Interesting Topics


Tax receipts are issued for all donations over $10. We appreciate any donation and your support in helping us keep the trails open.


Below are some tips that health professionals have shared with GHTC members to help us before, during, and after a hike:

What to Eat Before, During and After a Hike
Presented at GHTC Members Night 2011
by Lisa Armstrong, RD, Health and Performance Centre, University of Guelph

  • If you will be eating 2 - 3 hours before a hike, have a meal or snack consisting of protein and carbohydrates.
  • If you are eating less than 2 hours before a hike, eat carbohydrates.
  • If the hike will be an intense workout (equivalent to running for 90+ minutes), then avoid foods with fat (such as fries, wing, nuts, peanut butter, cheese, etc.) both before and during the hike.
  • If the hike lasts only a couple of hours it is not necessary to snack/eat on the hike.
  • On longer hikes, trail mix and water is a good snack.
  • Sports drinks are not necessary unless the hike is an intense workout (equivalent to a 90+ minute run).
  • If you will be vigorously exercising the next day, then eat a snack of carbohydrates with a bit of protein within 30 to 45 minutes after the hike. Otherwise normal, good eating patterns after the hike are fine for refueling the body.

Healthy Hints: Conditioning and Strengthening for Injury Prevention
Presented at GHTC Members Night 2013
by Dr. Sarah Farwell, DC, Dearborn Health Performance & Wellness Centre, New Hamburg


  • Gradually increase fitness activities
  • Balanced fitness program:
    • Low impact cardio
    • Strength training
    • Stretching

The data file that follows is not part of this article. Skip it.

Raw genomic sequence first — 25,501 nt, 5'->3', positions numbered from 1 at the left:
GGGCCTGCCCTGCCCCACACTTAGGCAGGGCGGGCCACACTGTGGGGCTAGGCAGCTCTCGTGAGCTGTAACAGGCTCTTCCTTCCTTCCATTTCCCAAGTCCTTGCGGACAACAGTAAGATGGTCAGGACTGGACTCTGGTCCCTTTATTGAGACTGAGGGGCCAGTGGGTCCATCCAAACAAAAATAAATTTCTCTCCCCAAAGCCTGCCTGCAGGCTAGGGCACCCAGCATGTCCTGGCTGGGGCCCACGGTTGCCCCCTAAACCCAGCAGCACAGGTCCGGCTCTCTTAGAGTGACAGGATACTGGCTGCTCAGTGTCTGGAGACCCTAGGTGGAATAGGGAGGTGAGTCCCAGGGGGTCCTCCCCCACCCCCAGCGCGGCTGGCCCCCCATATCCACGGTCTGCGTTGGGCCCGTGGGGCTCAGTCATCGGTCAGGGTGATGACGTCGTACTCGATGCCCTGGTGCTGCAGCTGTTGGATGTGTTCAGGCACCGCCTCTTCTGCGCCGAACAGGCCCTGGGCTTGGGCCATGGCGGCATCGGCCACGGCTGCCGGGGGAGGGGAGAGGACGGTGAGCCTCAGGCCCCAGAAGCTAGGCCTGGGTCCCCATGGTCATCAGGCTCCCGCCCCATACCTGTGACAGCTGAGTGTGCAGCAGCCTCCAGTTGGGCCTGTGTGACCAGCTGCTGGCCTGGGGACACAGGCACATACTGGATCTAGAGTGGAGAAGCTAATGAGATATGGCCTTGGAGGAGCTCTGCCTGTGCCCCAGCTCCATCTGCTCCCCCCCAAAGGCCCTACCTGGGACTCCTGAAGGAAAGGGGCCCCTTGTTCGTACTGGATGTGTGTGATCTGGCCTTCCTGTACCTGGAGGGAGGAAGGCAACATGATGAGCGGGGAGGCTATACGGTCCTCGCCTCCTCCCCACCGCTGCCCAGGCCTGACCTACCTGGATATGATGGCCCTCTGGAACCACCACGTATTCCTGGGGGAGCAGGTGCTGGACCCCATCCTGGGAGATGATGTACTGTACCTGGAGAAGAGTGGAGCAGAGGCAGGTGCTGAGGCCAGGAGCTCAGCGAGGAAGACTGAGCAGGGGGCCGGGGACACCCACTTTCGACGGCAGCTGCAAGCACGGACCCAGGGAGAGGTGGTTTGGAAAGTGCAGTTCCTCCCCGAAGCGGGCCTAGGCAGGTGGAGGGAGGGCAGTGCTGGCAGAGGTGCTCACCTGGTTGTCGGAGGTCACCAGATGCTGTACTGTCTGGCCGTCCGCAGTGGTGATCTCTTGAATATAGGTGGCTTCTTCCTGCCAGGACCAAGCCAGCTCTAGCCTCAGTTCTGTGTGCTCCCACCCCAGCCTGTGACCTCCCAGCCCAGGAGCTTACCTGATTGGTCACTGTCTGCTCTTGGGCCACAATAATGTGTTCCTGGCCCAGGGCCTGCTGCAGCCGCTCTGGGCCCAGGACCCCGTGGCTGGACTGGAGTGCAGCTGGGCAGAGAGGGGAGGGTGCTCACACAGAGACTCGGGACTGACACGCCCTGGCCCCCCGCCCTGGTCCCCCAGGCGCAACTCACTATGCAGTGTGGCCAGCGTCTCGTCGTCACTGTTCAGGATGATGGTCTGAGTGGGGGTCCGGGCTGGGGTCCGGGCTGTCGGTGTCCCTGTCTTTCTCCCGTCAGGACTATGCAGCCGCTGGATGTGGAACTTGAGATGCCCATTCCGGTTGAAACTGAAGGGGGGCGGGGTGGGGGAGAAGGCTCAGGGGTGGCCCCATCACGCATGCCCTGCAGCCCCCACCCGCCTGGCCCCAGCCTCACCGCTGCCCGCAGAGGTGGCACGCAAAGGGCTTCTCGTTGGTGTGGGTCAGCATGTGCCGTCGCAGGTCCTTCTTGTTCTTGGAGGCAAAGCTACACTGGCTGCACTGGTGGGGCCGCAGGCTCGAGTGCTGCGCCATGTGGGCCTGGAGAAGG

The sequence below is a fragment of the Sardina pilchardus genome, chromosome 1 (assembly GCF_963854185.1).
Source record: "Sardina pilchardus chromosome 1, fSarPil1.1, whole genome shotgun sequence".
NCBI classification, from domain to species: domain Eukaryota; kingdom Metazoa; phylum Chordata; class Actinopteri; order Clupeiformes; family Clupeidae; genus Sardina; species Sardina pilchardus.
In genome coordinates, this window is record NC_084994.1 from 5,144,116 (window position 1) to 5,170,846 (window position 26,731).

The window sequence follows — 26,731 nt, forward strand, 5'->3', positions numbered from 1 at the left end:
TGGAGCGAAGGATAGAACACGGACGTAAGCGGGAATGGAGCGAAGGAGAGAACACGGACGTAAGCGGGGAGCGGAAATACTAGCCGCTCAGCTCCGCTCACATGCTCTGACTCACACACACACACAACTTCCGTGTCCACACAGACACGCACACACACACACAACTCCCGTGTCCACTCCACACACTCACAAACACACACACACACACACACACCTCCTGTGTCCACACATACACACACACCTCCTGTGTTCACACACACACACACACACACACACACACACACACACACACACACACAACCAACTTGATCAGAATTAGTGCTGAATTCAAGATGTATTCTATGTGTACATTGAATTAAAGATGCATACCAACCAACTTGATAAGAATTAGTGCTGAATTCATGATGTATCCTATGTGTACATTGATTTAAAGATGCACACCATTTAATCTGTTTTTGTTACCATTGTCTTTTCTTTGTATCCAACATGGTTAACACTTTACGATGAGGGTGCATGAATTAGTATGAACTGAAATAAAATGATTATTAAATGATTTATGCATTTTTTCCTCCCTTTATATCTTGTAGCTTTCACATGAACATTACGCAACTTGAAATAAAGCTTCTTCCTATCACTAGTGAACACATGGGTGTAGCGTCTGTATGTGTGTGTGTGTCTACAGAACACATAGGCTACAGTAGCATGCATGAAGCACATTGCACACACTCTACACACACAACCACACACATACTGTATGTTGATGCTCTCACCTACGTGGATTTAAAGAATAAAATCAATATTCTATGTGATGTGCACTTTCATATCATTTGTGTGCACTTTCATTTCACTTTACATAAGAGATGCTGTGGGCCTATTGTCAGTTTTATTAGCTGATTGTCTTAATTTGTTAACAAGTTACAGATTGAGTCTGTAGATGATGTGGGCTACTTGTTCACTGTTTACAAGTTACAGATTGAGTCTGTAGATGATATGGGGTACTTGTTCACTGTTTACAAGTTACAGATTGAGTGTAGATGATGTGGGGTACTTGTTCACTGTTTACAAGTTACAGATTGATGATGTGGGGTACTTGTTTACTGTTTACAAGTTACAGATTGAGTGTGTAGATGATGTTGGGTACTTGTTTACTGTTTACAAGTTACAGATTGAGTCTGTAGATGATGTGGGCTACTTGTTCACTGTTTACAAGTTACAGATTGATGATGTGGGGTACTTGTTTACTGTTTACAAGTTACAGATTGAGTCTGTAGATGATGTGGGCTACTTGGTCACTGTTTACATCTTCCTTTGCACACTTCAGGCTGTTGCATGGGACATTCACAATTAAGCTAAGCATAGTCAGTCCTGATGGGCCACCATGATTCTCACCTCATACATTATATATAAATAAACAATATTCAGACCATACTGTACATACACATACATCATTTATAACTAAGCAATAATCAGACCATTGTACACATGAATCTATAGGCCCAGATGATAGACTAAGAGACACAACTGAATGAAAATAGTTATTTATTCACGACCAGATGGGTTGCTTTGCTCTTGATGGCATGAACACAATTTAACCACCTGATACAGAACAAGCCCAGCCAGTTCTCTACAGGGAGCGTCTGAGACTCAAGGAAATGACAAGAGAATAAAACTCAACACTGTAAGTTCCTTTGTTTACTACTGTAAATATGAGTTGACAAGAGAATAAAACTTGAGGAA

• Maintain a healthy body weight
  • Minimize heel wear during the day
  • Strengthen tibialis anterior and tibialis posterior
    • Walk on heels, walk on toes (with or without weights)
  • Correct structural deformities of the foot with orthotics
  • Wear correctly fitting shoes for your activity, foot type and gait type:
    • ½ inch from great toe to end of shoe
    • Sturdy heel
    • Flexible toe box
  • Stay hydrated
  • Snug fitting clothing and socks
  • Use talc or cornstarch to stay dry, or alternately a lubricant
  • Stretch your calves, shins, hamstrings and quads before every hike


  • Choose a softer walking surface
  • Warm up - walk at a slower pace to start!
  • Increase distance gradually - 10% mileage gain per week


  • Stretch your calves, shins, hamstrings and quads after every hike
  • Refuel with protein and carbohydrates
  • Stay hydrated!

Move More and Sit Less: Live Longer in Good Health
Presented at the 2012 Hike Ontario Summit
by Dr. Liana Nolan, MD, Medical Officer of Health for Waterloo Region

  • Walking at 3 mph is considered a "moderate" level physical activity; a minimum of 150 minutes/week of moderate to vigorous physical activity is needed to be considered "active".
    (For good health, bone and muscle strengthening activity is also required twice a week, and add balance enhancement activity if you are over age 65 and have poor mobility.)
  • Being active will add, on average, 2.4 years to your life.
  • Being active, not smoking, and eating a healthy diet will add 6.9 years to your life. If you also reduce stress and excessive alcohol consumption, you add an additional 1 - 2 years.
  • Active people have many more years free of disability compared to non-active people.